Last week I had the opportunity to attend Open Data Science Conference in Boston. It was awesome to see people just walking around who I had previously read about or I’m following them on twitter. It was even nicer to meet some of these people, and I was amazed at how friendly everyone was.
Of course you can’t attend everything at a conference like this, at one point there was 11 different sessions going on at once. It was really difficult to determine which sessions to attend given the number of great options, but I tried to align the information I’d be consuming closely with what I’d be able to bring back to my day job and implement.
In this article I’ll cover some learnings/ favorite moments from:
- one of the trainings
- a couple different workshops
- the sweet conference swag
- mention one of the keynotes
My original plan was to take an R training in the morning on Tuesday and take a Python training that afternoon. However, what really happened was I went to the R training in the morning, this training left me feeling super jazzed about R, and so I ended up going to another R training that afternoon (instead of the Python training I had originally planned on).
The morning R training I took was “Getting to grips with the tidyverse (R)” given byDr. Colin Gillespie. This was perfect, because I had been struggling with dplyr (an R package) the night previously, and this training went through parts of dplyr with great explanations along the way. Colin also showed us how to create plots using the package “Plotly”. This was my first time creating an interactive graph in R. Easy to use, and super cool. He was also nice enough to take a look at the code I was currently working on, I definitely appreciated this.
The afternoon R training I attended was given by Jared Lander entitled “Intermediate RMarkdown in Shiny”. It was my first introduction to Shiny. I had heard about it, but had never ventured to use it, now I don’t know what I was waiting for. If you ever have the opportunity to hear Jared speak, I found him incredibly entertaining, and he explained the material clearly, making it super accessible. I like to think Jared also enjoyed my overly animated crowd participation.
On Thursday I attended “Uplift Modeling and Uplift Prescriptive Analytics: Introduction and Advanced Topics” by Victor Lo, PHD. This information really resonated with me. Dr. Lo spoke about the common scenario in Data Science where you’ll build a model to try and predict something like customer attrition. You’d maybe take the bottom three deciles (the people with the highest probability of cancelling their subscription, and do an A/B test with some treatment to try and encourage those customers to stay.
In the end, during analysis, you’d find that you did not have a statistically significant lift in test over control with the usual methods. You end up in a situation where the marketers would be saying “hey, this model doesn’t work” and the data scientist would be saying “what? It’s a highly predictive model”. It’s just that this is not the way that you should be going about trying to determine the uplift. Dr. Lo spoke about 3 different methods and showed their results.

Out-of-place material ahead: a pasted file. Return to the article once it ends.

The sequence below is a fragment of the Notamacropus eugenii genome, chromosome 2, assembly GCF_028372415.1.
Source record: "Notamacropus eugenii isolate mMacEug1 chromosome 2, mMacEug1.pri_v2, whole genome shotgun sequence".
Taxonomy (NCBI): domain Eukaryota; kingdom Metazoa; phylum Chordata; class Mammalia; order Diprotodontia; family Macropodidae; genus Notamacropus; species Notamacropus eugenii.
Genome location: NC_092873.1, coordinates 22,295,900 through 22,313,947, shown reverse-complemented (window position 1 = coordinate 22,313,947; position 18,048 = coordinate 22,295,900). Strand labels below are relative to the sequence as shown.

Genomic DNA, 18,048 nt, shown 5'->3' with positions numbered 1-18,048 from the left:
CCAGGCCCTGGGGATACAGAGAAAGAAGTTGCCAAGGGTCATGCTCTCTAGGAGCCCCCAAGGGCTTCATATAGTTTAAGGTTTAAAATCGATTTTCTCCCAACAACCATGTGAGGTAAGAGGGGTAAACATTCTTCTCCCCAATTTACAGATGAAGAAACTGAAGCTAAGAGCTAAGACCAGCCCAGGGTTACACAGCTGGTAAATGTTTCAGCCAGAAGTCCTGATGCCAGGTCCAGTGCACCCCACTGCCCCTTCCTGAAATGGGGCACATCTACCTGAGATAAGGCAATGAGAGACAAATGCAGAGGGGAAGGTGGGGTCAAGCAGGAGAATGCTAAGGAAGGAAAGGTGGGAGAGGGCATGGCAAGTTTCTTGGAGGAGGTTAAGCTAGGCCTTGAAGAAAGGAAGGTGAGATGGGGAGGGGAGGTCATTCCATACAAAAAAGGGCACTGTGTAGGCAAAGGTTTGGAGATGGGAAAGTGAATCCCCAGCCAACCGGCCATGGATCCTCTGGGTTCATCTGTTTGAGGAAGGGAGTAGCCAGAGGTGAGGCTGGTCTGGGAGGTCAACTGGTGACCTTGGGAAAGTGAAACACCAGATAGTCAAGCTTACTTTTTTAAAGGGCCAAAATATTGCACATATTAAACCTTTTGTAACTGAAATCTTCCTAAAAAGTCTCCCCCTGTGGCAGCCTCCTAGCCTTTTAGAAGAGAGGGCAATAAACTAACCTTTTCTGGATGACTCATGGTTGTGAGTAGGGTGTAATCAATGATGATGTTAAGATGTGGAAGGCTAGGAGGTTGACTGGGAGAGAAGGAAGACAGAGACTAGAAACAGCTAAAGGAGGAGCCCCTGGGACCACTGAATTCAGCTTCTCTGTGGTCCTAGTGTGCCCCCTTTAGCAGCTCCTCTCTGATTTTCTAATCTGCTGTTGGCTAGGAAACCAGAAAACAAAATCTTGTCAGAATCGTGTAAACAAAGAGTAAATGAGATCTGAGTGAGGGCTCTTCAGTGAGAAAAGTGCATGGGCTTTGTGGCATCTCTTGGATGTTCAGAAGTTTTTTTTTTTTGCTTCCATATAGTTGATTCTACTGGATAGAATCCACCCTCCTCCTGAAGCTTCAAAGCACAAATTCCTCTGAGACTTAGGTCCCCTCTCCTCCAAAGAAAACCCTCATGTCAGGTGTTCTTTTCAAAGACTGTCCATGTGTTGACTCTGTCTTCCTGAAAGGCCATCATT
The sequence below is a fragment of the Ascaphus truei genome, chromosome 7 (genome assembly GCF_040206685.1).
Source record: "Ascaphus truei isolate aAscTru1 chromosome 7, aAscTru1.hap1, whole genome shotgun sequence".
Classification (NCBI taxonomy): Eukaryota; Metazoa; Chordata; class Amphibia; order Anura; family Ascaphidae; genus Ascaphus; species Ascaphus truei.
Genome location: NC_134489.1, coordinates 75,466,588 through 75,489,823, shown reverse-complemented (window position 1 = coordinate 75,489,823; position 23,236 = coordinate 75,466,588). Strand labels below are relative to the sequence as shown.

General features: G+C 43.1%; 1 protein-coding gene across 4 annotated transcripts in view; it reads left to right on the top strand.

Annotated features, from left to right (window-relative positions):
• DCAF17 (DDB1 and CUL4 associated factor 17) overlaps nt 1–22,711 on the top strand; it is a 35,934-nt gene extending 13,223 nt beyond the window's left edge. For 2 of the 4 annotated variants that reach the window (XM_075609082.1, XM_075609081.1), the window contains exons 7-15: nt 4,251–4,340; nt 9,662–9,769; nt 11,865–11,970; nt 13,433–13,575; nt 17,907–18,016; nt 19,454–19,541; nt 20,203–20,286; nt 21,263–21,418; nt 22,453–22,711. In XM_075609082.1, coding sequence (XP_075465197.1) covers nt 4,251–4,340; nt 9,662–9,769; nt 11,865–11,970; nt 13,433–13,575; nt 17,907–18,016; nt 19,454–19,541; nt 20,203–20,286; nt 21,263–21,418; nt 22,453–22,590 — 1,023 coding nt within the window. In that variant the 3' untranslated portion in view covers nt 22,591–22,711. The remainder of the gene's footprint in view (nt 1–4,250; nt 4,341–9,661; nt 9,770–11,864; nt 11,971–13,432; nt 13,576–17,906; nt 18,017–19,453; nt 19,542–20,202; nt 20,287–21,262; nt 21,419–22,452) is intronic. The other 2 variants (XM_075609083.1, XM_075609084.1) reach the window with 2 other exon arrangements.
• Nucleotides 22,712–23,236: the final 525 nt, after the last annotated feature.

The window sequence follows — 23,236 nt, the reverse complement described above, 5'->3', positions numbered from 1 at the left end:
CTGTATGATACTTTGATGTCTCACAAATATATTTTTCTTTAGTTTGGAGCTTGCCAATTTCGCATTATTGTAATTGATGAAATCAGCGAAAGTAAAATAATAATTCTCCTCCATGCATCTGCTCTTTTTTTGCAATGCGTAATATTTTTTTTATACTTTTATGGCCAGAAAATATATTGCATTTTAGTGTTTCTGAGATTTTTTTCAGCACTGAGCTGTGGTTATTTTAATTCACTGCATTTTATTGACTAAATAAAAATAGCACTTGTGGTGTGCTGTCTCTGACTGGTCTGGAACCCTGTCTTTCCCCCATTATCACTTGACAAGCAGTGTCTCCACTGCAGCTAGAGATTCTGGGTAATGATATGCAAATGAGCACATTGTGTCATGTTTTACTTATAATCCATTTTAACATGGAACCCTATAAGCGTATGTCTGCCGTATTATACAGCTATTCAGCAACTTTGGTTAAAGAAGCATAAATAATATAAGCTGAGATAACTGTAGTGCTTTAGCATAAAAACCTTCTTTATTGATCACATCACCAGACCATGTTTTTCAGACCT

- Two Model Approach
- Treatment Dummy Approach
- Four Quadrant Method
Here is the link to his ODSC slides from 2015 where he also covered these 3 models (with similar slides): here
I’ve experienced this scenario before myself, where the marketing team will ask for a model and want to approach testing this way. I’m super excited to use these methods to determine uplift in the near future.
Another workshop I attended was “R Packages as Collaboration Tools” byStephanie Kirmer (slides). Stephanie spoke about creating R packages as a way to automate repeated tasks. She also showed us how incredibly easy it is to take your code and make it an R package for internal use. Here is another case that is applicable currently at my work. I don’t have reports or anything that is due on a regular cadence, but we could certainly automate part of the test analysis process, and there are currently ongoing requests asked of Analytics in our organization that could be automated. Test analysis is done in a different department, but if automated, this would save time on analysis, reduce potential for human error in test analysis, and free up bandwidth for more high value work.
Although conference swag probably doesn’t really need a place in this article, Figure Eightgave out a really cool little vacuum that said “CLEAN YOUR DATA”. I thought I’d share a picture with you. Also, my daughter loved the DataRobot stickers and little wooden robots they gave out. She fashioned the sticker around her wrist and wore it as a bracelet. 3 year olds love conference swag:
The vacuum that was given out by Figure Eight. I assume you’re supposed to clean your keyboard with it?
Susie, her blue wooden robot, and her bracelet/sticker
The keynote was Thursday morning. I LOVED the talk given by Cathy O’Neil, a link to her TED talk is here. She spoke about the importance of ethics in data science, and how algorithms have to use historical data, therefore, they’re going perpetuate our current social biases. I love a woman who is direct, cares about ethics, and has some hustle. Go get em’ girl. I made sure to get a chance to tell her how awesome her keynote was afterwards. And of course I went home and bought her book “Weapons of Math Destruction”. I fully support awesome.
I had an incredible time at the ODSC conference. Everyone was so friendly, my questions were met with patience, and it was clear that many attendees and speakers had a true desire to help others learn. I could feel the sense of community. I highly suggest that if you every get the opportunity to attend, go! I am returning to work with a ton of new information that I can begin using immediately at my current job, it was a valuable experience. I hope to see you there next year.